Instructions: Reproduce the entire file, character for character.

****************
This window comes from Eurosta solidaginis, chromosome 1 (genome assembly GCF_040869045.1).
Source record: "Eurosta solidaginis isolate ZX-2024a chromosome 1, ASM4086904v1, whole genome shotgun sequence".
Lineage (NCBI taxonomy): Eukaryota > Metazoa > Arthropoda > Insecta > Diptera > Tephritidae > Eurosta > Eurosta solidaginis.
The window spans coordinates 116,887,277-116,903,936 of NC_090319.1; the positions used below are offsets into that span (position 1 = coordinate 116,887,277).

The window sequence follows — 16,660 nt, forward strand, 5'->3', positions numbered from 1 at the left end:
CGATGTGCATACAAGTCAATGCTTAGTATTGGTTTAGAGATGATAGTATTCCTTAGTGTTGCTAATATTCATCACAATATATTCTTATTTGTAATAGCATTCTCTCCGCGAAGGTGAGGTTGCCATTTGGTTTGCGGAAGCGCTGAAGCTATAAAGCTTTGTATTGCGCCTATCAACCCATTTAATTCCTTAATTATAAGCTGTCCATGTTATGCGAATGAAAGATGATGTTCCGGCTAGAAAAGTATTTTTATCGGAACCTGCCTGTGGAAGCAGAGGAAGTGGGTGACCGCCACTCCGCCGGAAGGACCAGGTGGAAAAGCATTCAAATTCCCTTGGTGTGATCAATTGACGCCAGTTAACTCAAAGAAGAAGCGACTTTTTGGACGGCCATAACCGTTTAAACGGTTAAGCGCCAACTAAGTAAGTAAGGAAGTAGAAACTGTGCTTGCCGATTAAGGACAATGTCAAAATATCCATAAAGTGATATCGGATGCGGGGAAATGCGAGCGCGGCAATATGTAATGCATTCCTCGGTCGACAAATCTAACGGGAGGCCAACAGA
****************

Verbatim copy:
This window comes from Eurosta solidaginis, chromosome 1 (genome assembly GCF_040869045.1).
Source record: "Eurosta solidaginis isolate ZX-2024a chromosome 1, ASM4086904v1, whole genome shotgun sequence".
Lineage (NCBI taxonomy): Eukaryota > Metazoa > Arthropoda > Insecta > Diptera > Tephritidae > Eurosta > Eurosta solidaginis.
The window spans coordinates 116,887,277-116,903,936 of NC_090319.1; the positions used below are offsets into that span (position 1 = coordinate 116,887,277).

The window sequence follows — 16,660 nt, forward strand, 5'->3', positions numbered from 1 at the left end:
CGATGTGCATACAAGTCAATGCTTAGTATTGGTTTAGAGATGATAGTATTCCTTAGTGTTGCTAATATTCATCACAATATATTCTTATTTGTAATAGCATTCTCTCCGCGAAGGTGAGGTTGCCATTTGGTTTGCGGAAGCGCTGAAGCTATAAAGCTTTGTATTGCGCCTATCAACCCATTTAATTCCTTAATTATAAGCTGTCCATGTTATGCGAATGAAAGATGATGTTCCGGCTAGAAAAGTATTTTTATCGGAACCTGCCTGTGGAAGCAGAGGAAGTGGGTGACCGCCACTCCGCCGGAAGGACCAGGTGGAAAAGCATTCAAATTCCCTTGGTGTGATCAATTGACGCCAGTTAACTCAAAGAAGAAGCGACTTTTTGGACGGCCATAACCGTTTAAACGGTTAAGCGCCAACTAAGTAAGTAAGGAAGTAGAAACTGTGCTTGCCGATTAAGGACAATGTCAAAATATCCATAAAGTGATATCGGATGCGGGGAAATGCGAGCGCGGCAATATGTAATGCATTCCTCGGTCGACAAATCTAACGGGAGGCCAACAGA